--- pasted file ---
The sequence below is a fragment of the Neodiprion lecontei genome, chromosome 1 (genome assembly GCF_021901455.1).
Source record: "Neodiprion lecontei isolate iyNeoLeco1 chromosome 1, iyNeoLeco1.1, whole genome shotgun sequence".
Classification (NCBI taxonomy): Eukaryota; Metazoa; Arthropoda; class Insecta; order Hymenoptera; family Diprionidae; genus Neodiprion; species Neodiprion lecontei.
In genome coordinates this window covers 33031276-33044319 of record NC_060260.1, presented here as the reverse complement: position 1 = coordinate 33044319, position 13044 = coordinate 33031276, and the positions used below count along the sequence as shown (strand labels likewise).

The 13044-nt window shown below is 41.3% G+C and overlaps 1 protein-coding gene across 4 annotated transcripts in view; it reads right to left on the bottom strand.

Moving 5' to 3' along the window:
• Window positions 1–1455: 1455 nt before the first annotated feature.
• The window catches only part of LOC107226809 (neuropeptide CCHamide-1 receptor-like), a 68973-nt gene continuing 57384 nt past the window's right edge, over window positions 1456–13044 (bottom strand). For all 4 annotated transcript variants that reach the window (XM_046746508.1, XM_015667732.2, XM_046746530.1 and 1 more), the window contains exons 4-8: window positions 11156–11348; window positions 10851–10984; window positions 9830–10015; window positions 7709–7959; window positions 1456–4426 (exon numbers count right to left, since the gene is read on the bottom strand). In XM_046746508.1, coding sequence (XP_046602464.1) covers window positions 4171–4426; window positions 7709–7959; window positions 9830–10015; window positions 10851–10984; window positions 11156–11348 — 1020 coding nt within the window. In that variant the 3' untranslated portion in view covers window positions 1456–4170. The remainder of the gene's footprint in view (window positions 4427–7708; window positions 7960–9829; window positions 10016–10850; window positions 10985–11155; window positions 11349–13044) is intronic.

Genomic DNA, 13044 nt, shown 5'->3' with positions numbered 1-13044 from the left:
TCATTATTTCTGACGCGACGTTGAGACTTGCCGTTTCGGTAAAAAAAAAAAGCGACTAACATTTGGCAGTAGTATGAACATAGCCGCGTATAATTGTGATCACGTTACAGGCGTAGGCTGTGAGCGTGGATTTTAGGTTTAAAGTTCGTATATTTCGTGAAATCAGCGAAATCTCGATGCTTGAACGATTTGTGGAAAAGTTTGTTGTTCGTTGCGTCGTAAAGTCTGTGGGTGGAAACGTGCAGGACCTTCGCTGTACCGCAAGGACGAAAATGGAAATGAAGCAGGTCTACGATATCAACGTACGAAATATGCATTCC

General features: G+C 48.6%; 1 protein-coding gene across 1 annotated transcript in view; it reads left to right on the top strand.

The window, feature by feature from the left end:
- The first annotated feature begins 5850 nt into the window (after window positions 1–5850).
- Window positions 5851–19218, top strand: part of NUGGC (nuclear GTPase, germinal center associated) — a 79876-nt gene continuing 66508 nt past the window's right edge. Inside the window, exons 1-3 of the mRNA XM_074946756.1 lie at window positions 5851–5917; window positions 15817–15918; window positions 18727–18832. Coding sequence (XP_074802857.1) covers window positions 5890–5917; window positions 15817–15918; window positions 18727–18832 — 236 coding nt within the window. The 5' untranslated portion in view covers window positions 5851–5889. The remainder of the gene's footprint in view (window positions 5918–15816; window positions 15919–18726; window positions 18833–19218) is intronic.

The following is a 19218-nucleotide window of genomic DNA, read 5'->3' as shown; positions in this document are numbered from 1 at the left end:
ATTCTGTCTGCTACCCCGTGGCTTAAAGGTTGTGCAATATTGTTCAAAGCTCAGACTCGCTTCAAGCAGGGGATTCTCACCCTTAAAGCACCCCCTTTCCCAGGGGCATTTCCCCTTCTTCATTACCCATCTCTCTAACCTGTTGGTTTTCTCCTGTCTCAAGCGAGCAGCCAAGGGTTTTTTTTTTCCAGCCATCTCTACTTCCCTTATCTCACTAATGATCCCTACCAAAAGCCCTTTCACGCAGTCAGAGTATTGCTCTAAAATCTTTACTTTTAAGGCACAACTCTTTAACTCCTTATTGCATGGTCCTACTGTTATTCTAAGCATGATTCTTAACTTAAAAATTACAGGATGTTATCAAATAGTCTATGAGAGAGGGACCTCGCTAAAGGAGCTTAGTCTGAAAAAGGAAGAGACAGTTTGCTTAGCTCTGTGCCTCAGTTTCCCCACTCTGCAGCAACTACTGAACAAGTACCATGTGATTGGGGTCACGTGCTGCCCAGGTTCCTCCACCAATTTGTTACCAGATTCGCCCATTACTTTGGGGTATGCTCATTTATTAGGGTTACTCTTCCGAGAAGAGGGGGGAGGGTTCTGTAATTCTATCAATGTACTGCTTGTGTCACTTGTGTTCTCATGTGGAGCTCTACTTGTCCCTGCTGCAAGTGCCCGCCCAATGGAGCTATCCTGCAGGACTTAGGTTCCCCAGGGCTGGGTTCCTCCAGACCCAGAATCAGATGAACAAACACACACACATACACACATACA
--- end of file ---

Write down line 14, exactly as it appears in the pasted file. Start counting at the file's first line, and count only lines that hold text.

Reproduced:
- Window positions 5851–19218, top strand: part of NUGGC (nuclear GTPase, germinal center associated) — a 79876-nt gene continuing 66508 nt past the window's right edge. Inside the window, exons 1-3 of the mRNA XM_074946756.1 lie at window positions 5851–5917; window positions 15817–15918; window positions 18727–18832. Coding sequence (XP_074802857.1) covers window positions 5890–5917; window positions 15817–15918; window positions 18727–18832 — 236 coding nt within the window. The 5' untranslated portion in view covers window positions 5851–5889. The remainder of the gene's footprint in view (window positions 5918–15816; window positions 15919–18726; window positions 18833–19218) is intronic.